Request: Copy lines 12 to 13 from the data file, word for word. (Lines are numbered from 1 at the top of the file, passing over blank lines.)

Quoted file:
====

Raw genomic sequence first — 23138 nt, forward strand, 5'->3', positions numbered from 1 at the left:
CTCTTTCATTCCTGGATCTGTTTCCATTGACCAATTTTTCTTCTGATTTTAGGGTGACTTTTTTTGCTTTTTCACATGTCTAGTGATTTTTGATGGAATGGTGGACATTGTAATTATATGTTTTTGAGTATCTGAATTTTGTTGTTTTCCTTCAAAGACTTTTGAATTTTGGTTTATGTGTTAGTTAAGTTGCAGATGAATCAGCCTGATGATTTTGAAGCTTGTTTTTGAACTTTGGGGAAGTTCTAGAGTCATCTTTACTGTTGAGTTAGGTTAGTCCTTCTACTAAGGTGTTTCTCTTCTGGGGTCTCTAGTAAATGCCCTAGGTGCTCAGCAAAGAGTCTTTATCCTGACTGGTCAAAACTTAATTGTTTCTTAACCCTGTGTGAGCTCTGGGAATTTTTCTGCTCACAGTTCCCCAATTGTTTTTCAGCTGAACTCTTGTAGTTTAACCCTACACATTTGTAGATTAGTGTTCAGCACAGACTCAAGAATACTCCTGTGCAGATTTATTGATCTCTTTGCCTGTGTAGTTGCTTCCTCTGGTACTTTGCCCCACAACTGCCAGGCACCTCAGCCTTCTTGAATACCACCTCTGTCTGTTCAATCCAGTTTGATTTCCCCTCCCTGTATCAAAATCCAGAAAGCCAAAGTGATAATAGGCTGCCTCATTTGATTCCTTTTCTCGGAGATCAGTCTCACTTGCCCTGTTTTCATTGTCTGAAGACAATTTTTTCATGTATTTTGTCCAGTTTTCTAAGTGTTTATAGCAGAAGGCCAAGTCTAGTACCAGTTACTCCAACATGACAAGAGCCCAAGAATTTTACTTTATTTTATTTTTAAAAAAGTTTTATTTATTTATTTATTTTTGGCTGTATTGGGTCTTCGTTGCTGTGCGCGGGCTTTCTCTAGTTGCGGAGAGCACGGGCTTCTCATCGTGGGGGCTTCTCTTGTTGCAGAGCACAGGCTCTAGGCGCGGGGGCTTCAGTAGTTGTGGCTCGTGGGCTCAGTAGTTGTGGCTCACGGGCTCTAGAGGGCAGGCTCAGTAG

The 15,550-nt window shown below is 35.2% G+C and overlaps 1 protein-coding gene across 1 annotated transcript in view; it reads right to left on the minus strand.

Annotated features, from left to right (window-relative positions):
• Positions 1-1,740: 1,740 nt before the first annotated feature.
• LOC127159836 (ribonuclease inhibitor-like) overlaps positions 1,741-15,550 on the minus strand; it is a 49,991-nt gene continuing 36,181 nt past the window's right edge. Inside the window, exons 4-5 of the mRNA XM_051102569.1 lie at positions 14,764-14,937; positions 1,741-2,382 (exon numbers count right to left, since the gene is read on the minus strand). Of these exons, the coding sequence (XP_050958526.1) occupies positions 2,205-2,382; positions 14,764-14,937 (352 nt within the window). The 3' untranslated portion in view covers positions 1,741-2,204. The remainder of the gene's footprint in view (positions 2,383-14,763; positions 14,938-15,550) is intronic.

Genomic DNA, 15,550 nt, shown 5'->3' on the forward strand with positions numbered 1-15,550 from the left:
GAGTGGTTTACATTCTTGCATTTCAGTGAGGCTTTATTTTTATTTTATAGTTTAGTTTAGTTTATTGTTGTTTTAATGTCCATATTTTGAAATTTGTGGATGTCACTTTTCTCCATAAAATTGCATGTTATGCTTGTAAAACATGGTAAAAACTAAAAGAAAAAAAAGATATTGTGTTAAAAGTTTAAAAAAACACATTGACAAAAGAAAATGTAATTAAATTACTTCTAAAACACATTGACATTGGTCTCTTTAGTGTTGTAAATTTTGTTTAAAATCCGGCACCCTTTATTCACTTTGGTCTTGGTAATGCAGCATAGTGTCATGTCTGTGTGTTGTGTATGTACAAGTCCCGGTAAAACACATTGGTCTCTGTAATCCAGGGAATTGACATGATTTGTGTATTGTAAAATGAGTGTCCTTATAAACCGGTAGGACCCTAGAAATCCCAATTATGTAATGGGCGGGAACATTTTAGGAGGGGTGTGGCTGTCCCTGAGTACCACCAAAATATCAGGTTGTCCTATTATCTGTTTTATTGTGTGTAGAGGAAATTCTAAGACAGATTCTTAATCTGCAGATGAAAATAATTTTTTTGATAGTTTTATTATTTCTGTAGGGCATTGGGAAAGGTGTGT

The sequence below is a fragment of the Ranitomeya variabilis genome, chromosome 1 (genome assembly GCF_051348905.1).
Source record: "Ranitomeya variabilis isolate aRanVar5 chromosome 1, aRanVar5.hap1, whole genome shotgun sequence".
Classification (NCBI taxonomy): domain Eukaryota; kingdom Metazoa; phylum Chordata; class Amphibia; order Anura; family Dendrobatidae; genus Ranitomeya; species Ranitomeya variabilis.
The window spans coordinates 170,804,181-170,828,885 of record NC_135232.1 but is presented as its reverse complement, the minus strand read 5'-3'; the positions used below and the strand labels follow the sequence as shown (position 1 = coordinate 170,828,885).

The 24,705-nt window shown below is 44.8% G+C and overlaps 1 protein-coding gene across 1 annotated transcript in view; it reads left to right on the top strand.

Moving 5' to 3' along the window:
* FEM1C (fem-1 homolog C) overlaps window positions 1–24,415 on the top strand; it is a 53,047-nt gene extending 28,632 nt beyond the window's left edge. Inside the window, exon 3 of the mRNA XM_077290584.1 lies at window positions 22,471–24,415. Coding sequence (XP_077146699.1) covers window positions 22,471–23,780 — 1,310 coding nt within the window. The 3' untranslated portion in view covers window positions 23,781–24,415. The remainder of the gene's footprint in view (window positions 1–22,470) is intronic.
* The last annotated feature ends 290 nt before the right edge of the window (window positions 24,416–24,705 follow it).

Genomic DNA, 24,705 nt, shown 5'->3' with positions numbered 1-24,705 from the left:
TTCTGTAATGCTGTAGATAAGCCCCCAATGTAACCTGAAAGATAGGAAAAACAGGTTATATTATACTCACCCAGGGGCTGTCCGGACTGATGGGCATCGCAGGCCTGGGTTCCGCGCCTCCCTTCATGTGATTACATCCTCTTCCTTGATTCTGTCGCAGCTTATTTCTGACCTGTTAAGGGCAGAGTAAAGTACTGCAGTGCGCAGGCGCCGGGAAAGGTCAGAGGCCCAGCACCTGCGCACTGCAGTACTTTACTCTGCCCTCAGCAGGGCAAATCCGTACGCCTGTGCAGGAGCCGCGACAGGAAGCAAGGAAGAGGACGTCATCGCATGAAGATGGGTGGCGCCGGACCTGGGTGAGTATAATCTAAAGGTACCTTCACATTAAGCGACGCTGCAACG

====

The window spans coordinates 170,804,181-170,828,885 of record NC_135232.1 but is presented as its reverse complement, the minus strand read 5'-3'; the positions used below and the strand labels follow the sequence as shown (position 1 = coordinate 170,828,885).

The 24,705-nt window shown below is 44.8% G+C and overlaps 1 protein-coding gene across 1 annotated transcript in view; it reads left to right on the top strand.